This is not really film-related, but I thought I’d post it here anyway, in the hope that it might be of interest to anyone whose film-fixation extends to other media, in this case contemporary art. I’ve been selected to take part in Anthony Gormley‘s latest public art project, One and Other; from 6th July until 14th October, 2400 people will occupy the Fourth Plinth in Trafalgar Square, London, for one hour each. At 8am on 23rd July 2009, I will take my place on the Plinth, 8 metres above the ground. Since 1999, the plinth has been a platform for a rolling sequence of contemporary art that provides a contrast to the military and monarchical statuary that marks the rest of the area. It has most recently been occupied by Thomas Schütte’s “Model for a Hotel”, which I photographed a while ago:
In the past, it has served very different artistic aims. Rachel Whiteread filled it with a mirror-image of the plinth itself:
The first piece to be installed was Mark Wallinger’s Ecce Homo, a lifesize (and thus vulnerable, ordinary-looking) statue of Christ that subverts the convention of aggrandisement and exaggeration conventions of this kind of likeness:
Also subeverting the expectation that statues are for men with military backup was Marc Quinn’s “Alison Lapper Pregnant”, a giant sculpture of the disabled artist:
All of these are confrontational in their own way, usually by striking up some friction with the surrounding area and its customs. By giving the plinth over to a bunch of nobodies like me, Gormley might risk making it utterly ordinary, but the artist has suggested that he would be disappointed if his project failed to provoke controversy:
I would be very upset if somebody didn’t take their clothes off. They have got to stay within the law, but unless there’s a degree of contradiction this (project) will have no teeth at all. I can imagine there will be occasions for arrests, and we have to deal with that when it happens. There will be self-selecting exhibitionists burning to use this for their acts, but there will be others who just want to be there to represent their communities just by standing. I really don’t think that there is anything that people can do up there that is not acceptable.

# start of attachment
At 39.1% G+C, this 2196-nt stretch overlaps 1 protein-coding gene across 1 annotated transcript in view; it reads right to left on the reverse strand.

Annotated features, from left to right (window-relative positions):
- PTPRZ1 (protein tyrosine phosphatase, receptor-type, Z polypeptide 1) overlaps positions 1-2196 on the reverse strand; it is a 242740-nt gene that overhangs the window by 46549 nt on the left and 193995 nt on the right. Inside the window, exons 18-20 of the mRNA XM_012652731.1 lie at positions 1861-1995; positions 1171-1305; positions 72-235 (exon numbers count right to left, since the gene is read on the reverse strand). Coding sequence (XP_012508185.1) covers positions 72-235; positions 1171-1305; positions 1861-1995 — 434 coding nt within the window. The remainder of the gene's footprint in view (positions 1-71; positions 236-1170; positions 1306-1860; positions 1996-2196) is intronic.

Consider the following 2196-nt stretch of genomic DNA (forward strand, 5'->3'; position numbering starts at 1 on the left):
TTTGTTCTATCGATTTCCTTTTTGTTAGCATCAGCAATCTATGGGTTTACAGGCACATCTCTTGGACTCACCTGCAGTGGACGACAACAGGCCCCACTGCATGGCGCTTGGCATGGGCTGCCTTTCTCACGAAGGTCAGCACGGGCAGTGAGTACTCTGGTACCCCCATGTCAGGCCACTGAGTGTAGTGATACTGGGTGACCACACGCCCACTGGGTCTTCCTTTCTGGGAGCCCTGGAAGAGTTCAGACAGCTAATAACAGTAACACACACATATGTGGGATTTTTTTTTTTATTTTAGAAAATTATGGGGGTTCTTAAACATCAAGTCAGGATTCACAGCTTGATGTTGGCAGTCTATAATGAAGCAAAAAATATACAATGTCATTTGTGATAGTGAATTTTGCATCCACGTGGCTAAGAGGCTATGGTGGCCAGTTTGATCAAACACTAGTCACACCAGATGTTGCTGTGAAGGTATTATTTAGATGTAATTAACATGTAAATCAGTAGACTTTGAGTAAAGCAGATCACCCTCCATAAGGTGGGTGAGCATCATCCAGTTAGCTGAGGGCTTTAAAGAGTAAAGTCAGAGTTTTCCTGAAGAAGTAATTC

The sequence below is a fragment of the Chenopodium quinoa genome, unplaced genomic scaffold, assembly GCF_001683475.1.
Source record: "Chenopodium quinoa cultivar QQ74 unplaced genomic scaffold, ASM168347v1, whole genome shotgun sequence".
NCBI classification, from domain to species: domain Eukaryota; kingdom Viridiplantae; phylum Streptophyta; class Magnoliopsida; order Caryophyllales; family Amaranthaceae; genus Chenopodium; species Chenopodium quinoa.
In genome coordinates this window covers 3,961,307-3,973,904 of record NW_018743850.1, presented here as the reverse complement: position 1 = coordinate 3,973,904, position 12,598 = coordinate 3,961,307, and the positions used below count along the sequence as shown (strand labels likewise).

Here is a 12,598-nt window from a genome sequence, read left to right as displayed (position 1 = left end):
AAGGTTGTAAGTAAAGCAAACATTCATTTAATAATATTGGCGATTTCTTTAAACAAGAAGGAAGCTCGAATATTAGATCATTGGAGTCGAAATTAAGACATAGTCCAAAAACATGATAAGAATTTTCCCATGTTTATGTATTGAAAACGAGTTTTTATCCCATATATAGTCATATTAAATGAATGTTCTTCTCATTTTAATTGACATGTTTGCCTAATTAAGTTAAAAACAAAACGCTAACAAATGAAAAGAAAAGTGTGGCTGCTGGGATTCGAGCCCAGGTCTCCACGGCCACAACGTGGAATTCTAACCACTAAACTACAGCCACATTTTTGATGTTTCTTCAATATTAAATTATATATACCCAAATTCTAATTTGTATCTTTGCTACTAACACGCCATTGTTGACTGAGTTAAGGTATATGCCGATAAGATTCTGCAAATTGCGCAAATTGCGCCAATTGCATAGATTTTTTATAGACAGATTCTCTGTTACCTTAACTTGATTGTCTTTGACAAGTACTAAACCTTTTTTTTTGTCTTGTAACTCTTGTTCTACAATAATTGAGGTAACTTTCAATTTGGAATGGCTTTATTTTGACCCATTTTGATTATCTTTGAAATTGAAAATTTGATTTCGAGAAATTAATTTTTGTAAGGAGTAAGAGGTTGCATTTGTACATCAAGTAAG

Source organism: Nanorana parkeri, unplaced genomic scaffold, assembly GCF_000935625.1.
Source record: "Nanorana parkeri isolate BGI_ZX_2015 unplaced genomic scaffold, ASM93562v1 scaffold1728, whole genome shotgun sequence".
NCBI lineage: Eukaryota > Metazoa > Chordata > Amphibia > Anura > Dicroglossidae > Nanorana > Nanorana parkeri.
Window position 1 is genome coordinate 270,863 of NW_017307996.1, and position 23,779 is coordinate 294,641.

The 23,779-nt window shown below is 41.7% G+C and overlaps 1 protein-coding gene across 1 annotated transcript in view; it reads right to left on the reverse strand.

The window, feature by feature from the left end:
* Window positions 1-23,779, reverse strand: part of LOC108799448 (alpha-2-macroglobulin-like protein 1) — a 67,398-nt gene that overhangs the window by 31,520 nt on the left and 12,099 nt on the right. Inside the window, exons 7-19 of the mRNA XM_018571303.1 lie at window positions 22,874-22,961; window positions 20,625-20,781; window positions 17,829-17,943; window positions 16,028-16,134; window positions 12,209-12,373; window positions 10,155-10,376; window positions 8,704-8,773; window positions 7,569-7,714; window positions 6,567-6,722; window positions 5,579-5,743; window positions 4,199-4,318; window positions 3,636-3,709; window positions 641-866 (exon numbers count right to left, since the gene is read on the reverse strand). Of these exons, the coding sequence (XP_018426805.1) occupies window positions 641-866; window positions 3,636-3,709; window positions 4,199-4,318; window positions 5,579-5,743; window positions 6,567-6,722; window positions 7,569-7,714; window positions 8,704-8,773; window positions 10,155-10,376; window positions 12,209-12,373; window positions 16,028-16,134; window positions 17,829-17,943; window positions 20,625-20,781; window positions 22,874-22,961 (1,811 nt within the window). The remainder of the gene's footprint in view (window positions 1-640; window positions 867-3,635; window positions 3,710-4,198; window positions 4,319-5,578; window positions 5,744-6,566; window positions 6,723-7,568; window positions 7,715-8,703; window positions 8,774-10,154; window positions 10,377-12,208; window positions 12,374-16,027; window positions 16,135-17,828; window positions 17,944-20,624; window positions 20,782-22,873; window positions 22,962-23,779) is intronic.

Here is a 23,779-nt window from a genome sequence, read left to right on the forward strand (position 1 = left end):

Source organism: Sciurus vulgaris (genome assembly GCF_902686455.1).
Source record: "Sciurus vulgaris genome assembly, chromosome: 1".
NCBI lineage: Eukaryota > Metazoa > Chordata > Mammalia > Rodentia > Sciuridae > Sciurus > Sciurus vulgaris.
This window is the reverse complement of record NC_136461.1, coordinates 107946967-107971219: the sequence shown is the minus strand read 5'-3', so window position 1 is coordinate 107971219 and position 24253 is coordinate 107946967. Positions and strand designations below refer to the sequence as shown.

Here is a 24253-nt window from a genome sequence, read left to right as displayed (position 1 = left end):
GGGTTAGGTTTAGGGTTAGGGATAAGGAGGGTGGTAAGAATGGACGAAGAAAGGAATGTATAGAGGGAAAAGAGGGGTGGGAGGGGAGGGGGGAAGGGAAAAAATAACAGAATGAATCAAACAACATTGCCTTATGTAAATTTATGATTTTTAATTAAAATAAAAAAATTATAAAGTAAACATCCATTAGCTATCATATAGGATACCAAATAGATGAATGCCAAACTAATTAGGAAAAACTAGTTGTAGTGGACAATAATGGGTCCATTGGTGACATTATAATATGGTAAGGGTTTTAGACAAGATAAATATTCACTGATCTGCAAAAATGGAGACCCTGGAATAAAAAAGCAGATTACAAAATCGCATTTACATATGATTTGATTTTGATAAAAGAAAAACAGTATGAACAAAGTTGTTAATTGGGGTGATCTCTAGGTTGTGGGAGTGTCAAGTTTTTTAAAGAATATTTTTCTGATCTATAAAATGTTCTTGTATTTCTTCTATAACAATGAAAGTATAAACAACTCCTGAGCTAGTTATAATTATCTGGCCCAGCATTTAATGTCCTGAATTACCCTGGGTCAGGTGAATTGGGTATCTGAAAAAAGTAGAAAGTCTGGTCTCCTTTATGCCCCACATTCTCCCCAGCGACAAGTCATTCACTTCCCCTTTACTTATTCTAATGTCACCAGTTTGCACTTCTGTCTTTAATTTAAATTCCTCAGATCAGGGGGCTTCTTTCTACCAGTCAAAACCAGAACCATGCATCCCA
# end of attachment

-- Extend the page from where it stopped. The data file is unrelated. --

I’m happy to report that I will not be that naked exhibitionist. Unless it’s really sunny. I’m not sure it needs to provide that kind of sensationalism to be an interesting experiment – there are already opportunities to debase oneself or get arrested in London, and isn’t the notion of exhibited people enough?
So, I’m open to suggestions on how I should spend my hour as a living sculpture. This is public art, so the public should shape it. But I’m not sure it become a kind of busker’s performance space, or a speaker’s corner, or a political bandstand. London already has plenty of designated places for those things. It’s not a talent show, and nor should it be an audition for other media appearances: it will be televised, and covered round-the-clock by webcams, but it’s not reality TV. At least, I hope that’s not what it becomes. That said, the excitement of the project is that anything (within reason) can happen, and the artist has to sign away some of the ownership of what goes on. The application process doesn’t prescribe what you should do once you get onto the plinth, but people will no doubt feel some pressure to perform, to do something unique. I heard Gormley speak at the Hay Festival a couple of weeks ago, and he did hope that some people would “do nothing”, i.e. they would simply embody the experience of being on display by “being” themselves rather than putting on a show (which might be seen as a mask rather than a self-representation). I thought I might pose as William IV: the plinth was built in 1841 with the intention of offering a giant equestrian statue to the king, but funds ran out and he was, by most accounts, an unpopular buffoon of a monarch, so there wasn’t much incentive to memorialise him. My other option might be to record (with a paper and a pen – I don’t fancy taking a laptop up there if it’s going to rain on me) my responses to the experience and blog them immediately afterwards: I’ll scan in my notes rather than typing them up. It might be intimidating, exhilarating, possibly dull. It might also be a good chance to get some peace and quiet – paradoxically, it’ll be very public, but I’ll also have 60 minutes to myself where I can’t be contacted, if I choose to leave my phone at home.
Let me know your thoughts, or if you’ve also been picked, let me know how you intend to use your hour. Whatever happens, I’m sure it’ll be better than Tracy Emin’s plan to put some meerkats up there.
It’s not too late to apply for your place on the plinth:
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